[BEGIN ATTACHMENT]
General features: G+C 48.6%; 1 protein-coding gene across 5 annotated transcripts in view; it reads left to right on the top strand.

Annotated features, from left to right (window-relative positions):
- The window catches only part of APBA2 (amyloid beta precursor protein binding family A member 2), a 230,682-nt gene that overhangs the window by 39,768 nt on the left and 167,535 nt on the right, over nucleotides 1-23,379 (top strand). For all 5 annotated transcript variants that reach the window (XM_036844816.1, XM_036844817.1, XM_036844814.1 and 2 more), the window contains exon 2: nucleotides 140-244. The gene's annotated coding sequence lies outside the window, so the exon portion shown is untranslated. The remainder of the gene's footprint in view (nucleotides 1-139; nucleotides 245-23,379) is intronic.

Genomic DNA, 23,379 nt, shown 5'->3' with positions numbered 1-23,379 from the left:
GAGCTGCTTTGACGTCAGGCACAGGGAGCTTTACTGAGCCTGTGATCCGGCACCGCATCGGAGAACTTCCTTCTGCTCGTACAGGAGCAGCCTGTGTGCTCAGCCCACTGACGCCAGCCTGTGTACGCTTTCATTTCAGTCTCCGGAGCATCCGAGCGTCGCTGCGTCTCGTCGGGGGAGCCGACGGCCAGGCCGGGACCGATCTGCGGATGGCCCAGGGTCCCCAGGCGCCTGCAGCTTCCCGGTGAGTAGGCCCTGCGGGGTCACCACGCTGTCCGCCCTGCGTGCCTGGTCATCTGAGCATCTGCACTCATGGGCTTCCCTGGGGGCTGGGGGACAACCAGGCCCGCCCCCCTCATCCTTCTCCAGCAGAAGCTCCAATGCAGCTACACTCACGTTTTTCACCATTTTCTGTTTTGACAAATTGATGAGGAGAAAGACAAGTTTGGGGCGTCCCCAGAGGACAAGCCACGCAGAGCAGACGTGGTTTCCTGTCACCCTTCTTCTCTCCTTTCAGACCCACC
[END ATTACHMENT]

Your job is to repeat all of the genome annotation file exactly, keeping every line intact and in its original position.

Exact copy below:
General features: G+C 48.6%; 1 protein-coding gene across 5 annotated transcripts in view; it reads left to right on the top strand.

Annotated features, from left to right (window-relative positions):
- The window catches only part of APBA2 (amyloid beta precursor protein binding family A member 2), a 230,682-nt gene that overhangs the window by 39,768 nt on the left and 167,535 nt on the right, over nucleotides 1-23,379 (top strand). For all 5 annotated transcript variants that reach the window (XM_036844816.1, XM_036844817.1, XM_036844814.1 and 2 more), the window contains exon 2: nucleotides 140-244. The gene's annotated coding sequence lies outside the window, so the exon portion shown is untranslated. The remainder of the gene's footprint in view (nucleotides 1-139; nucleotides 245-23,379) is intronic.

Genomic DNA, 23,379 nt, shown 5'->3' with positions numbered 1-23,379 from the left:
GAGCTGCTTTGACGTCAGGCACAGGGAGCTTTACTGAGCCTGTGATCCGGCACCGCATCGGAGAACTTCCTTCTGCTCGTACAGGAGCAGCCTGTGTGCTCAGCCCACTGACGCCAGCCTGTGTACGCTTTCATTTCAGTCTCCGGAGCATCCGAGCGTCGCTGCGTCTCGTCGGGGGAGCCGACGGCCAGGCCGGGACCGATCTGCGGATGGCCCAGGGTCCCCAGGCGCCTGCAGCTTCCCGGTGAGTAGGCCCTGCGGGGTCACCACGCTGTCCGCCCTGCGTGCCTGGTCATCTGAGCATCTGCACTCATGGGCTTCCCTGGGGGCTGGGGGACAACCAGGCCCGCCCCCCTCATCCTTCTCCAGCAGAAGCTCCAATGCAGCTACACTCACGTTTTTCACCATTTTCTGTTTTGACAAATTGATGAGGAGAAAGACAAGTTTGGGGCGTCCCCAGAGGACAAGCCACGCAGAGCAGACGTGGTTTCCTGTCACCCTTCTTCTCTCCTTTCAGACCCACC